DEFINITION of 'Horizontal Acquisition'

A horizontal acquisition is when one company acquires another company that is in the same industry and works at the same production stage. The new combined entity may be in a better competitive position due to increased market share or scalability than the standalone companies that were combined to form it. Horizontal acquisitions expand the capacity of the acquirer, but the basic business operations remain the same.

BREAKING DOWN 'Horizontal Acquisition'

The companies involved in a horizontal acquisition generally produce the same goods or services and produce them at the same point in the production cycle. This is so the new entity can experience more production capacity and take advantage of an increased market share. If the companies were at different stages of the production cycle, the equipment may not overlap and be as useful to the acquiring entity. There are different types of acquisitions, some of which do focus on obtaining equipment or control of operations at a different point in the production cycle. In a vertical acquisition, the two companies would be in the same industry but at different stages of the production cycle. This allows the acquiring company to obtain equipment that is either further upstream from the end client (backward vertical integration), or further downstream towards the end client (forward vertical integration). This gives the acquiring company more control over production.

Example of a Horizontal Acquisition

For example, an energy producer purchases a rival that also produces energy. This is a horizontal acquisition. Next, the same energy producer purchases a company that manages and maintains city power grids. This is an example of a forward vertical integration because the energy producer has purchased a company that is responsible for bringing its product closer to the end consumer.

RELATED TERMS
  1. Horizontal Merger

    A merger occurring between companies in the same industry. Horizontal ...
  2. Horizontal Analysis

    A procedure in fundamental analysis in which an analyst compares ...
  3. Horizontal Line

    A line that appears to proceed from left to right, or parallel ...
  4. Vertical Market

    A vertical market is a group of companies that serve each other's ...
  5. Vertical Merger

    A merger between two companies producing different goods or services ...
  6. Accretive Acquisition

    An acquisition that will increase the acquiring company's earnings ...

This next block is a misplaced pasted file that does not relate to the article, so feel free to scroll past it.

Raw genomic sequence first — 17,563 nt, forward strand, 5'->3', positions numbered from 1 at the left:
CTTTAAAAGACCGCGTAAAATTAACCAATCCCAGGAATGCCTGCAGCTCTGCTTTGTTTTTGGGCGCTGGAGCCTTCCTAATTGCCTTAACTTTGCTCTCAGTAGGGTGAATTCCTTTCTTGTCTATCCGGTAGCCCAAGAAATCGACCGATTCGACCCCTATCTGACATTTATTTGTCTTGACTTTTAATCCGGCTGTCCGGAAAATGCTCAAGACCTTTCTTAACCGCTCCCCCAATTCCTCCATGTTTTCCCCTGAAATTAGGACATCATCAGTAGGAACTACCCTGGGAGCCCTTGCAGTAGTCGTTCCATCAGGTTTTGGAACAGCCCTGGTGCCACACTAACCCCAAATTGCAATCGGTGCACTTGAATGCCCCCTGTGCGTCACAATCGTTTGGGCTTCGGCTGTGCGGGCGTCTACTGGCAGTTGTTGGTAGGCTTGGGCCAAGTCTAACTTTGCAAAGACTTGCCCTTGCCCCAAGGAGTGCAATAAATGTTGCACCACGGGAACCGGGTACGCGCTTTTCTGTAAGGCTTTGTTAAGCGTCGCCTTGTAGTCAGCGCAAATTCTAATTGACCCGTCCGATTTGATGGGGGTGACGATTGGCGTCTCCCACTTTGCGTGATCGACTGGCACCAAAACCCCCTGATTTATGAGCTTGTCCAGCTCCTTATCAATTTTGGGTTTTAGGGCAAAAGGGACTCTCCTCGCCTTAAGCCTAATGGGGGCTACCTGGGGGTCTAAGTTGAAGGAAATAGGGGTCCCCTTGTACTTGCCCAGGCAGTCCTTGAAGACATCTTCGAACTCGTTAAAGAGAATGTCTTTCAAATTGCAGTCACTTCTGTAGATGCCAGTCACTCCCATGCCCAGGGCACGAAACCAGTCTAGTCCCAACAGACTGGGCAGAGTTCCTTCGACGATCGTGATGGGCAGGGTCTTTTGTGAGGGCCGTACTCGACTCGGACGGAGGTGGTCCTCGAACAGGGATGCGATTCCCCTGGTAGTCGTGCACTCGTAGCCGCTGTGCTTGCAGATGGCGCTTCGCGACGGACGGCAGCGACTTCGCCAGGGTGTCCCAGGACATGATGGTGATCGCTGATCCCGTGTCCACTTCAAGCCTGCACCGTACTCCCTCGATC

Related Articles
  1. Investing

    What Investors Can Learn From M&A Payment Methods

    How a company pays in a merger or acquisition can reveal a lot about the buyer and seller.
  2. Investing

    The 4 Stages of the Investor Emotion Cycle

    Investors have an emotional counterpart to each of the four stages of the market cycle.
  3. Investing

    The Wonderful World Of Mergers

    While acquisitions can be hostile, these varied mergers are always friendly.
  4. Investing

    Understanding Market and Full Risk Cycles

    Investor need to understand the four stages the markets tend to experience.
  5. Small Business

    Why Successful Business Owners Sell Out

    Learn the motives that drive companies into the arms of an acquirer.
  6. Investing

    Analyzing an Acquisition Announcement

    These deals can make or break investors' returns. Find out how to tell the difference.
  7. Investing

    Foreign Direct Investment

    Foreign Direct Investment is a form of cross-border investment.
  8. Investing

    Understanding Production Efficiency

    Production efficiency is the point at which an economy cannot increase output of a good or service without lowering the production of another product.
RELATED FAQS
  1. Can Internet companies be vertically integrated?

    Find out how online businesses are beginning to take advantage of vertical integration for many of the same reasons as traditional ... Read Answer >>
  2. When is outsourcing preferable to vertical integration?

    Deciding between outsourcing and vertical integration can be challenging. Understand the benefits of each to make the most ... Read Answer >>
  3. Why do companies merge with or acquire other companies?

    The reasons for company mergers and acquisitions include synergy, diversification, growth, improving competition, and supply ... Read Answer >>
  4. What are the most famous instances of backward integration?

    Learn more about backward integration in the supply chain and see how two famous examples, Carnegie Steel and Apple, used ... Read Answer >>
Hot Definitions
  1. Enterprise Value (EV)

    Enterprise Value (EV) is a measure of a company's total value, often used as a more comprehensive alternative to equity market ...
  2. Relative Strength Index - RSI

    Relative Strength Indicator (RSI) is a technical momentum indicator that compares the magnitude of recent gains to recent ...
  3. Dividend

    A dividend is a distribution of a portion of a company's earnings, decided by the board of directors, to a class of its shareholders.
  4. Inventory Turnover

    Inventory turnover is a ratio showing how many times a company has sold and replaces inventory over a period.
  5. Watchlist

    A watchlist is list of securities being monitored for potential trading or investing opportunities.
  6. Hedge Fund

    A hedge fund is an aggressively managed portfolio of investments that uses leveraged, long, short and derivative positions.
Trading Center